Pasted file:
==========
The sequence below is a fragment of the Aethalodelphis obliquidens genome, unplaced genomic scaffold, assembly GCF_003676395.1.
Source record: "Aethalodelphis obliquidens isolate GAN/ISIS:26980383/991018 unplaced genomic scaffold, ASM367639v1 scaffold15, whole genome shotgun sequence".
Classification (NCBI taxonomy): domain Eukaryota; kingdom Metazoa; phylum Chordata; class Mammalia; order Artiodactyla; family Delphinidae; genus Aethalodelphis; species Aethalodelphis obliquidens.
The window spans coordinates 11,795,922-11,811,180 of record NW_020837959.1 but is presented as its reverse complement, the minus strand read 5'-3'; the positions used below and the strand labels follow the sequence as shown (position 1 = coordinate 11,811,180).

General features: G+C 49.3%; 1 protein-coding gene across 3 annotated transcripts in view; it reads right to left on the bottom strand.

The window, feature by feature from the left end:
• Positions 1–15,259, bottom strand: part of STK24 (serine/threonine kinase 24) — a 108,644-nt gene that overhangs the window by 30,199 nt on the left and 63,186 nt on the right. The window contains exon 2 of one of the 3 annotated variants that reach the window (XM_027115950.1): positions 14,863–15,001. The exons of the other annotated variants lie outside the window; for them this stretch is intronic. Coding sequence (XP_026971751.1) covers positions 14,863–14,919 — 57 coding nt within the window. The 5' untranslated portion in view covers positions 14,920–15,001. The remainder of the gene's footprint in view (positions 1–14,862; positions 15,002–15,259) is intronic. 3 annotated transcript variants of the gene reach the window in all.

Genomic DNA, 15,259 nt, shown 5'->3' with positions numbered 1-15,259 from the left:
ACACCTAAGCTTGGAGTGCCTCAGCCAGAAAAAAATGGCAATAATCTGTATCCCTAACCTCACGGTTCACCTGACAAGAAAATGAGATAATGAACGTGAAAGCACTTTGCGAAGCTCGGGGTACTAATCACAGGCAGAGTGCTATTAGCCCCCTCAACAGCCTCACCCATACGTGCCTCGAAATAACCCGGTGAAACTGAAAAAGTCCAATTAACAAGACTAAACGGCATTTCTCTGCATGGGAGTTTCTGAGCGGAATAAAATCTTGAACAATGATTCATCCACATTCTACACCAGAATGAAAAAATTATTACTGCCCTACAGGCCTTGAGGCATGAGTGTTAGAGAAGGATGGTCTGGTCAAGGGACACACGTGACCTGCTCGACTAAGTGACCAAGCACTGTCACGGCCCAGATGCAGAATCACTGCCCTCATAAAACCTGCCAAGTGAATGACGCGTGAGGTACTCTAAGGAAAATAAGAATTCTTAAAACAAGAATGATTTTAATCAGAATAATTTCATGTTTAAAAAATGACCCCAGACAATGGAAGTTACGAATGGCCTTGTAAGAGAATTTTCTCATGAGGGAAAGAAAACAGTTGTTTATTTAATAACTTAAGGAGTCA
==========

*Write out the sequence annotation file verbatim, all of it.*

The sequence below is a fragment of the Aethalodelphis obliquidens genome, unplaced genomic scaffold, assembly GCF_003676395.1.
Source record: "Aethalodelphis obliquidens isolate GAN/ISIS:26980383/991018 unplaced genomic scaffold, ASM367639v1 scaffold15, whole genome shotgun sequence".
Classification (NCBI taxonomy): domain Eukaryota; kingdom Metazoa; phylum Chordata; class Mammalia; order Artiodactyla; family Delphinidae; genus Aethalodelphis; species Aethalodelphis obliquidens.
The window spans coordinates 11,795,922-11,811,180 of record NW_020837959.1 but is presented as its reverse complement, the minus strand read 5'-3'; the positions used below and the strand labels follow the sequence as shown (position 1 = coordinate 11,811,180).

General features: G+C 49.3%; 1 protein-coding gene across 3 annotated transcripts in view; it reads right to left on the bottom strand.

The window, feature by feature from the left end:
• Positions 1–15,259, bottom strand: part of STK24 (serine/threonine kinase 24) — a 108,644-nt gene that overhangs the window by 30,199 nt on the left and 63,186 nt on the right. The window contains exon 2 of one of the 3 annotated variants that reach the window (XM_027115950.1): positions 14,863–15,001. The exons of the other annotated variants lie outside the window; for them this stretch is intronic. Coding sequence (XP_026971751.1) covers positions 14,863–14,919 — 57 coding nt within the window. The 5' untranslated portion in view covers positions 14,920–15,001. The remainder of the gene's footprint in view (positions 1–14,862; positions 15,002–15,259) is intronic. 3 annotated transcript variants of the gene reach the window in all.

Genomic DNA, 15,259 nt, shown 5'->3' with positions numbered 1-15,259 from the left:
ACACCTAAGCTTGGAGTGCCTCAGCCAGAAAAAAATGGCAATAATCTGTATCCCTAACCTCACGGTTCACCTGACAAGAAAATGAGATAATGAACGTGAAAGCACTTTGCGAAGCTCGGGGTACTAATCACAGGCAGAGTGCTATTAGCCCCCTCAACAGCCTCACCCATACGTGCCTCGAAATAACCCGGTGAAACTGAAAAAGTCCAATTAACAAGACTAAACGGCATTTCTCTGCATGGGAGTTTCTGAGCGGAATAAAATCTTGAACAATGATTCATCCACATTCTACACCAGAATGAAAAAATTATTACTGCCCTACAGGCCTTGAGGCATGAGTGTTAGAGAAGGATGGTCTGGTCAAGGGACACACGTGACCTGCTCGACTAAGTGACCAAGCACTGTCACGGCCCAGATGCAGAATCACTGCCCTCATAAAACCTGCCAAGTGAATGACGCGTGAGGTACTCTAAGGAAAATAAGAATTCTTAAAACAAGAATGATTTTAATCAGAATAATTTCATGTTTAAAAAATGACCCCAGACAATGGAAGTTACGAATGGCCTTGTAAGAGAATTTTCTCATGAGGGAAAGAAAACAGTTGTTTATTTAATAACTTAAGGAGTCA